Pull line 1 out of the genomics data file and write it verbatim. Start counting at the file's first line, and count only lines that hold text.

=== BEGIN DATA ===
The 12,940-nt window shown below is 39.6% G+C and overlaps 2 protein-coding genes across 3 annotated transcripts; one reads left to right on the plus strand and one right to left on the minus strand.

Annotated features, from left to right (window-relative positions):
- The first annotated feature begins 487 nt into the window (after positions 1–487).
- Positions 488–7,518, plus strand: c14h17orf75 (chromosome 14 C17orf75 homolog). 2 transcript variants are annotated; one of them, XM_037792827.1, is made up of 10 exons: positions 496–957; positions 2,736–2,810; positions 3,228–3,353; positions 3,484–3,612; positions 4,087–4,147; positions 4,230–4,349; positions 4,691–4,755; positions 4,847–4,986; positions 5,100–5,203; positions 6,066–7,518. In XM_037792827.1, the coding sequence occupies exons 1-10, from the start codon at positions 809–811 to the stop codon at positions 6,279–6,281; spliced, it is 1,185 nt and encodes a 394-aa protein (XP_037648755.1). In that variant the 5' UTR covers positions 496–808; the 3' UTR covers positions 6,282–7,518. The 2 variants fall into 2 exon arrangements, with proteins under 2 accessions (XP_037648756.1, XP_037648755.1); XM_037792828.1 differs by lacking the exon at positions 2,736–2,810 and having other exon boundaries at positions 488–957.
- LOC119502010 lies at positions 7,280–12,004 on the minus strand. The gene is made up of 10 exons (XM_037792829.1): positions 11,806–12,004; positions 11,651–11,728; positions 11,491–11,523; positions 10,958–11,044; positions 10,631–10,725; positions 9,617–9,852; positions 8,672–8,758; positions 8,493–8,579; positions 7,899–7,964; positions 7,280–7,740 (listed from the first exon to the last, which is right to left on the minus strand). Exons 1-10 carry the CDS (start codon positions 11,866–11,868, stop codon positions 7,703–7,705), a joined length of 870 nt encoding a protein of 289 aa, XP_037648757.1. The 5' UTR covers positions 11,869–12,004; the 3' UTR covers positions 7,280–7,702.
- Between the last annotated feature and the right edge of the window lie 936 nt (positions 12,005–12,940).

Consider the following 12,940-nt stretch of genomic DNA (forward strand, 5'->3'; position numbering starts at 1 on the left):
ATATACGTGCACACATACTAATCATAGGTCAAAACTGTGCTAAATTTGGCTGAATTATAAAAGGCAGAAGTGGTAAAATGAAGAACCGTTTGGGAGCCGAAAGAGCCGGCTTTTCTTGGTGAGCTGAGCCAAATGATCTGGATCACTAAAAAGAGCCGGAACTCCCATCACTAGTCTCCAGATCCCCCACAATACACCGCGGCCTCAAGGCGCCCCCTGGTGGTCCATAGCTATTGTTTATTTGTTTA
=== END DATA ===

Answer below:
The 12,940-nt window shown below is 39.6% G+C and overlaps 2 protein-coding genes across 3 annotated transcripts; one reads left to right on the plus strand and one right to left on the minus strand.